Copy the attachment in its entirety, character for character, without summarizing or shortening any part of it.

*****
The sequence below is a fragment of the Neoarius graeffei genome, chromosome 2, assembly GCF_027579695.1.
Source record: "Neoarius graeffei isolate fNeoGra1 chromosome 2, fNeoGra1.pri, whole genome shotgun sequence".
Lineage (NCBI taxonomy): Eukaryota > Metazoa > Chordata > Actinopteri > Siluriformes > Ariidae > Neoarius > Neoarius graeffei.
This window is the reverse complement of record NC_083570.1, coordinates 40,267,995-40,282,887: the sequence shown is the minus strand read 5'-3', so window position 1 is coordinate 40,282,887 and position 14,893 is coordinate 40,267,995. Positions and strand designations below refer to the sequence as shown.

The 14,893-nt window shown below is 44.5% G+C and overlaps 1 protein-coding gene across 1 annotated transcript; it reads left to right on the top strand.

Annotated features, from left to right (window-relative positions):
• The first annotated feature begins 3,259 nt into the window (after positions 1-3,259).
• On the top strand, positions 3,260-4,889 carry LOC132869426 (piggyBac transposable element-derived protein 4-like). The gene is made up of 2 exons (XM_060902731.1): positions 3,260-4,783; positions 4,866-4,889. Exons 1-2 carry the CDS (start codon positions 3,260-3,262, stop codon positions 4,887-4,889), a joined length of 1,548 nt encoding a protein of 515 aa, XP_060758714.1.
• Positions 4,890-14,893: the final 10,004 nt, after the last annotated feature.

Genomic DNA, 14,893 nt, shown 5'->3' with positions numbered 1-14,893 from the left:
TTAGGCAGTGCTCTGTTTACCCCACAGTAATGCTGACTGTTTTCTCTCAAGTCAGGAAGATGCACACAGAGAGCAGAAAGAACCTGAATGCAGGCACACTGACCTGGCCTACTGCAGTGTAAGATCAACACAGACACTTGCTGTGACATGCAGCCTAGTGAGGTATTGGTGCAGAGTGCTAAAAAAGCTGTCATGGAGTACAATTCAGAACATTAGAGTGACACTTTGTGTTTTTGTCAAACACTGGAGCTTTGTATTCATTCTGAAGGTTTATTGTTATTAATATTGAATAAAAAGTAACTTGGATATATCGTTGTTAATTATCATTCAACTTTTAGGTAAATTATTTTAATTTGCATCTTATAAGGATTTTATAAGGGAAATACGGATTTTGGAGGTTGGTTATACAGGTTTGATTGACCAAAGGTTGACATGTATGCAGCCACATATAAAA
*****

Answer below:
The sequence below is a fragment of the Neoarius graeffei genome, chromosome 2, assembly GCF_027579695.1.
Source record: "Neoarius graeffei isolate fNeoGra1 chromosome 2, fNeoGra1.pri, whole genome shotgun sequence".
Lineage (NCBI taxonomy): Eukaryota > Metazoa > Chordata > Actinopteri > Siluriformes > Ariidae > Neoarius > Neoarius graeffei.
This window is the reverse complement of record NC_083570.1, coordinates 40,267,995-40,282,887: the sequence shown is the minus strand read 5'-3', so window position 1 is coordinate 40,282,887 and position 14,893 is coordinate 40,267,995. Positions and strand designations below refer to the sequence as shown.

The 14,893-nt window shown below is 44.5% G+C and overlaps 1 protein-coding gene across 1 annotated transcript; it reads left to right on the top strand.

Annotated features, from left to right (window-relative positions):
• The first annotated feature begins 3,259 nt into the window (after positions 1-3,259).
• On the top strand, positions 3,260-4,889 carry LOC132869426 (piggyBac transposable element-derived protein 4-like). The gene is made up of 2 exons (XM_060902731.1): positions 3,260-4,783; positions 4,866-4,889. Exons 1-2 carry the CDS (start codon positions 3,260-3,262, stop codon positions 4,887-4,889), a joined length of 1,548 nt encoding a protein of 515 aa, XP_060758714.1.
• Positions 4,890-14,893: the final 10,004 nt, after the last annotated feature.

Genomic DNA, 14,893 nt, shown 5'->3' with positions numbered 1-14,893 from the left:
TTAGGCAGTGCTCTGTTTACCCCACAGTAATGCTGACTGTTTTCTCTCAAGTCAGGAAGATGCACACAGAGAGCAGAAAGAACCTGAATGCAGGCACACTGACCTGGCCTACTGCAGTGTAAGATCAACACAGACACTTGCTGTGACATGCAGCCTAGTGAGGTATTGGTGCAGAGTGCTAAAAAAGCTGTCATGGAGTACAATTCAGAACATTAGAGTGACACTTTGTGTTTTTGTCAAACACTGGAGCTTTGTATTCATTCTGAAGGTTTATTGTTATTAATATTGAATAAAAAGTAACTTGGATATATCGTTGTTAATTATCATTCAACTTTTAGGTAAATTATTTTAATTTGCATCTTATAAGGATTTTATAAGGGAAATACGGATTTTGGAGGTTGGTTATACAGGTTTGATTGACCAAAGGTTGACATGTATGCAGCCACATATAAAA